Research estimates more than 50 percent of households lack enough retirement funds to maintain their pre-retirement standard of living—even if they work until 65.
The good news? If you’re a homeowner, you have options:
Reverse Mortgage – A reverse mortgage is a loan that homeowners aged 62 or older can use to convert part of the equity in their home into a usable asset, without giving up title or ownership of the house.
The reverse mortgage option should be viewed as a method for responsible retirees to create liquidity from an otherwise illiquid asset. Reverse mortgages require no monthly payment and do not have to be paid off until the last borrower permanently leaves the home. You have the option of taking the loan proceeds as a lump sum, a fixed monthly or tenured payment, or as a line of credit.
Reverse mortgages also feature a non-recourse provision that protects you from ever owing the lender more than the value of your home, even if the house is "underwater" when you are ready to sell.
You are still responsible for paying your property taxes, homeowner's insurance and upkeep expenses, or risk the loan being called due and payable.
Home Equity Line of Credit (HELOC) – A HELOC establishes a line of credit based on a percentage of the value of your home. You can access this credit during a predetermined amount of time called a "draw period," usually 10 years. During the draw period, you can borrow up to the designated amount while making monthly interest payments, and, if you choose to pay back on the principal, you can draw out again, much like a credit card.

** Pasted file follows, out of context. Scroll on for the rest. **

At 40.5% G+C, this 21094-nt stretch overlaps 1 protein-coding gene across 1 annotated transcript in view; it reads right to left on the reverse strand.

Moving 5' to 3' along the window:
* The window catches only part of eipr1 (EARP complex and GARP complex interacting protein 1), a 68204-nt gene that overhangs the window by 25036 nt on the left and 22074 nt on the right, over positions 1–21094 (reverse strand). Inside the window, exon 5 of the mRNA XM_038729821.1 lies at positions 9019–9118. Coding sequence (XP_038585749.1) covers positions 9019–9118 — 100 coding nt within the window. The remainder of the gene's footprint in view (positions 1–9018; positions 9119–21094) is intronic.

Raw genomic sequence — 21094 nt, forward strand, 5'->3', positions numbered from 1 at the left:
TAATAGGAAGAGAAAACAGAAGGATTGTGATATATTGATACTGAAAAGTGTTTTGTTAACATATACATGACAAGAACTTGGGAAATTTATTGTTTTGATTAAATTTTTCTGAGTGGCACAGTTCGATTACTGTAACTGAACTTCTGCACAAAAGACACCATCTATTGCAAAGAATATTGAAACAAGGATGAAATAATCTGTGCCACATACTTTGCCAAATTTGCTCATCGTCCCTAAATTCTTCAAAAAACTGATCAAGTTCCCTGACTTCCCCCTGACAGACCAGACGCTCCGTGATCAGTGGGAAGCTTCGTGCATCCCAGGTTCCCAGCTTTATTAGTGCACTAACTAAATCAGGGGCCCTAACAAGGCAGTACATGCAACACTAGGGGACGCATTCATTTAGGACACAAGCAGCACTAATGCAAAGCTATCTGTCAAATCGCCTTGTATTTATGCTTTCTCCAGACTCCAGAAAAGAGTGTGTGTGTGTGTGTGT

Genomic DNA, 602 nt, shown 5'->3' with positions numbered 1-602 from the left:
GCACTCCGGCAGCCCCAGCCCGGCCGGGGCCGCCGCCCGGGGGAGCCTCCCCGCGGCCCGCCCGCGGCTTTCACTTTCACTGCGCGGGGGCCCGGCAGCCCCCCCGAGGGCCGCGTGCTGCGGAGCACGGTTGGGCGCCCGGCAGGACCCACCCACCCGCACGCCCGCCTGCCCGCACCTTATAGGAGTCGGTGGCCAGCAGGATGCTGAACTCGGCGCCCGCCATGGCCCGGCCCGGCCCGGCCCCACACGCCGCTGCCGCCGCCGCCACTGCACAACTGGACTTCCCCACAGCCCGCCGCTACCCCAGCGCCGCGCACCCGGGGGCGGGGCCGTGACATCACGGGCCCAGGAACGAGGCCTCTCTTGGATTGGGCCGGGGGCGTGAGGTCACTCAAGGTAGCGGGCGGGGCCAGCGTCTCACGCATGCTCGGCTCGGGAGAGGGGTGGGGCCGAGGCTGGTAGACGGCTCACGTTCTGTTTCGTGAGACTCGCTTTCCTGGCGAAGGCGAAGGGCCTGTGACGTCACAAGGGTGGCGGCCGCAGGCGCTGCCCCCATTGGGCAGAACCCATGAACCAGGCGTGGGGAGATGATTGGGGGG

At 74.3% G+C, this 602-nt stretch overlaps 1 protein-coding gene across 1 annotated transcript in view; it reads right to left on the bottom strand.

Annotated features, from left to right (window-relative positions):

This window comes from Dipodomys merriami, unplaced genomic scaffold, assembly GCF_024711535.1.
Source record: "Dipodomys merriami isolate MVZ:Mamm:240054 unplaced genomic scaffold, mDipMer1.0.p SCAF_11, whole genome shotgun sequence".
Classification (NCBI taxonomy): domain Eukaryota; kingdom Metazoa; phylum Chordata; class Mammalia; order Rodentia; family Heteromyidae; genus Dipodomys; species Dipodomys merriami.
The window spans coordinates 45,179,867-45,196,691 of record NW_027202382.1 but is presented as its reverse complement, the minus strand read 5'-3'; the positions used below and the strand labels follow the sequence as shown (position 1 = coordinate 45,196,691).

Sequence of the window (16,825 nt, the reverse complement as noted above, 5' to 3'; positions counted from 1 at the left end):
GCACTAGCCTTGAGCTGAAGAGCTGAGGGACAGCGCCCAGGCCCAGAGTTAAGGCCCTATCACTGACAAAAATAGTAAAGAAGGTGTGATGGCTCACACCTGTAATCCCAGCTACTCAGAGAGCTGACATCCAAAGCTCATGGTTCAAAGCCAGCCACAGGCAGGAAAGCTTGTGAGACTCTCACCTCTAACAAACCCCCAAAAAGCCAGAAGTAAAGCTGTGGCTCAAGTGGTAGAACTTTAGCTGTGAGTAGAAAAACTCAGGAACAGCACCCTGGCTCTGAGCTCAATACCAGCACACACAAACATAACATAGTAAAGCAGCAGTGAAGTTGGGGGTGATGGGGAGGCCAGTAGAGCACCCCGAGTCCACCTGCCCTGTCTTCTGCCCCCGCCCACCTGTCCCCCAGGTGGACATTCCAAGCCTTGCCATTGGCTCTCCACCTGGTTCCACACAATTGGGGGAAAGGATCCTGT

After the draw period, you are responsible for repaying the principal and interest either immediately or over a set period of time, depending on the terms of the loan. You should be aware that if your home value depreciates, or if your financial circumstances change, the lender has the right to freeze your credit or even cancel your loan.
Cash-Out Refinancing – Cash-out refinancing allows you to refinance an existing home loan—hopefully at a lower interest rate—and also refinance the home for a dollar value higher than the remaining principal. This loan allows you to keep the money above the principal as liquid cash that can be used to pay down other expenses or fund your retirement.
Like your original forward mortgage, if you miss a monthly payment due to unanticipated expenses from a health care emergency or other life disruption, your loan could be called due and payable, and the lender could move to foreclose on your property.
While all three plans have their benefits, new consumer safeguards for reverse mortgages are fueling their popularity among seniors who want the benefit of no monthly payment, a loan that can't be canceled or reset, and the option of a line of credit that increases over time.